Monday, 29 August 2011

DG3 Project - Glittery Jewellery

DG3, one of the glazes that works really well with glass tile jewellery, can also be used to fill some shallow bezels.  I thought glittery jewellery was a good and super-easy project to explain how DG3 can be used to do this.

I got together my DG3, some small bezels (here I have 10mm silver plated shallow round bezels of the kind I sell with my dangly earrings) and some glitter.

Simply spread a drop of DG3 inside the bezels making sure it covers the entire surface and then carefully sprinkle your choice of glitter on top.

It will make a little mound of glitter - and you leave this to dry for a day or two.

When dry, you can shake off the excess glitter, you will see the inside of the bezels will have flattened and may dip a little - nothing to worry about.  Add a final layer of DG3 over the glitter straight from the bottle, again making sure it reaches all edges and the glitter is all covered - however be careful not to add too much, you just need a thin coating.

Leave to dry for a couple of days and hang from some earwires, for a beautiful pair of earrings that look like they took a lot more effort to make than they really did.

However, DG3 does have its own peculiarities and I want to tell you about them to make sure you know what it can and cannot do.  Firstly, it's important to note it is not a resin - it is a glaze, and so it can only do light coverings over your chosen inserts.

Too many layers, too-thick layers, or glaze added over layers that have not dried will result in bubbles and a cloudy finished piece:

However, if you go slow and are careful not to overfill your bezels, you can even use a large pendant tray:

This one was made on a 25mm square tray with three different colours of glitter, yellow in the middle, orange around it, and then red on the top edges.   The glaze does not fill the tray to the top, I think if I had added any more DG3 to this, it may have turned cloudy, so I am happy to keep it as it is.

And a super important bit of information:  DG3 does not dry rock-hard - in fact it retains a lot of flexibility and it will not stand up well to knocks and scratches, therefore I would not recommend that you use it on items of jewellery that would receive a lot of wear - generally rings and bracelets have to survive the most wear, whereas pendants and earrings do not.  Still, I could not resist having a go:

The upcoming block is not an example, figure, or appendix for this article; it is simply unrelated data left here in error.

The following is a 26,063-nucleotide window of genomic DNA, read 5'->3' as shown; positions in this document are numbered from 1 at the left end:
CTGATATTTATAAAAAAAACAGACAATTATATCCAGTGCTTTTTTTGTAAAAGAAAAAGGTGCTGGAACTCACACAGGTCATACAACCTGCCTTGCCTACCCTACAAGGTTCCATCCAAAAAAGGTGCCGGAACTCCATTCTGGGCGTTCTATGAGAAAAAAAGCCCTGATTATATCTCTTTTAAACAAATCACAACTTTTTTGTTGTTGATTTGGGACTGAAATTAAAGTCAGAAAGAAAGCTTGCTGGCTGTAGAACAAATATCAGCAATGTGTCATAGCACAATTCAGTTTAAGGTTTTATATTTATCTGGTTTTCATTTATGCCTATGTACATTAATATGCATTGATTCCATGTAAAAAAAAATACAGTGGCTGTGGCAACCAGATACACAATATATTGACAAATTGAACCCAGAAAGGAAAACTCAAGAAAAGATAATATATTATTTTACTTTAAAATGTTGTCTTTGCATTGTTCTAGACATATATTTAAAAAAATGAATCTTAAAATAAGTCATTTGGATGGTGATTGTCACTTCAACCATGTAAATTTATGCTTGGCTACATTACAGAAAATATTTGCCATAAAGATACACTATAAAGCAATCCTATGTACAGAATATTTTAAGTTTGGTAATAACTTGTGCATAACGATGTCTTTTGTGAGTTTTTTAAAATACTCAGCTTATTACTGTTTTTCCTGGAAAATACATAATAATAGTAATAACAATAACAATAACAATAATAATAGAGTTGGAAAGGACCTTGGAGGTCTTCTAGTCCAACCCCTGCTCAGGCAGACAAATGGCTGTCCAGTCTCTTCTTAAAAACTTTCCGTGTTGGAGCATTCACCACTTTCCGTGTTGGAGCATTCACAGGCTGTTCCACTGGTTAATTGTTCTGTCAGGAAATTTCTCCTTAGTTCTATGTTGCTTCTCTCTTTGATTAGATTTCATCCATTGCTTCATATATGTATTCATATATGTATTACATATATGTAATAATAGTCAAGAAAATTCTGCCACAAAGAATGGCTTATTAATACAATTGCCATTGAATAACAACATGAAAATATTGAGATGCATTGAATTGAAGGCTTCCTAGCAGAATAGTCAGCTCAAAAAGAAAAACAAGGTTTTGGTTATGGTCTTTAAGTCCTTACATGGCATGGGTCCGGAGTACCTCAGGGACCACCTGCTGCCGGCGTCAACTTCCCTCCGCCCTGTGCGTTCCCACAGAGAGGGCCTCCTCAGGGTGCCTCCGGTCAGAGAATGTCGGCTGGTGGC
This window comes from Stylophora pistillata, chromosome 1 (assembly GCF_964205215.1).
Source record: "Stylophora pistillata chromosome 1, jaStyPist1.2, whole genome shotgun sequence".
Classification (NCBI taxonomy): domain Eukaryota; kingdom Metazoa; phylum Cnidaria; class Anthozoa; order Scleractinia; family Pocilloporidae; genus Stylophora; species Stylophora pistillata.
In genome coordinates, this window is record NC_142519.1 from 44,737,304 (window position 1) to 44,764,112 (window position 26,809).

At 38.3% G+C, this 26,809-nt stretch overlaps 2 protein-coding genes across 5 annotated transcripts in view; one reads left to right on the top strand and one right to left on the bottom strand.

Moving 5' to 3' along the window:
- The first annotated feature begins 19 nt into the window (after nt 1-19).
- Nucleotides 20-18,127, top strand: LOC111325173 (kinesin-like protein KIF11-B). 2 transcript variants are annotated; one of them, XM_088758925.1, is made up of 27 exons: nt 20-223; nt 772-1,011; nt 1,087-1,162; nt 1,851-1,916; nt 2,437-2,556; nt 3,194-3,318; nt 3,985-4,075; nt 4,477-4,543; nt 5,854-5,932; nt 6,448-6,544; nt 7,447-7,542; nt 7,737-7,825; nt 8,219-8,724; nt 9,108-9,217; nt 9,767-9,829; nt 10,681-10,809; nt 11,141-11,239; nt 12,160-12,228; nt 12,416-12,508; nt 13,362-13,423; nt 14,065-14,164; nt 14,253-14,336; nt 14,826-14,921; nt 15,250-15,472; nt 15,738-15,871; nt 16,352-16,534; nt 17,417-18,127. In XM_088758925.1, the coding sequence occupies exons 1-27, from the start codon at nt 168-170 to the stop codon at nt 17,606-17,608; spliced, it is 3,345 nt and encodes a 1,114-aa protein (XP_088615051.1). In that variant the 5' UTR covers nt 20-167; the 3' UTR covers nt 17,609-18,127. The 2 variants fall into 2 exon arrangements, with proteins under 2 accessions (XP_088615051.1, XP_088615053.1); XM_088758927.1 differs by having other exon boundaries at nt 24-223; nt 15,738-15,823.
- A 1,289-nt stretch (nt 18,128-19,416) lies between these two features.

Gorgeous huh?  Sadly it's not exactly practical.  See the darkest red bezel?  When I stored this bracelet the bar on the toggle clasp sat over the DG3 on the red tray, and look, you can see quite clearly how it has left a rather deep mark!  So no, this lovely thing will not live up to normal daily wear, so it is not recommended that you use DG3 on bracelets and rings, and just to be on the safe side, you should warn your customers that they have to handle and store very carefully any pieces that you have made with DG3, to prevent them knocking against one another, as it will mark.

However, there are plenty other things you can do with DG3 - like Diamond Glaze and resins, it has a tendency to pull into itself and form a drop, so you can use it over flat surfaces as decoration.  I made some colourful glitter droplets over the flat pad hair pins that I have - I think these look rather nice:

You must dry them straight however.  Want to know a little trick?  Jewellers working with metal clay already know the wonderful multi-uses of an old pack of playing cards!  And here, they were used to stand the bobby pins perfectly horizontal until the glaze dried.  But of course any sturdy bit of card or plastic will do.

There are many other things to use as well as glitter, however you need to ensure it is small enough that you won't need a deep covering of DG3 that could turn the item cloudy.

Oh and one last thing - Diamond Glaze and DG3 do not behave the same way.  Diamond Glaze will often dry bubbly if used to fill bezels so it will be risky to use it on the ideas shown here as more layers usually mean more bubbles - having said that, it can be used to glue things and as a glossy top layer over a sealed image.

See what ideas you come up with and show us your makes on our Facebook page @ Jasmin Studio Crafts!

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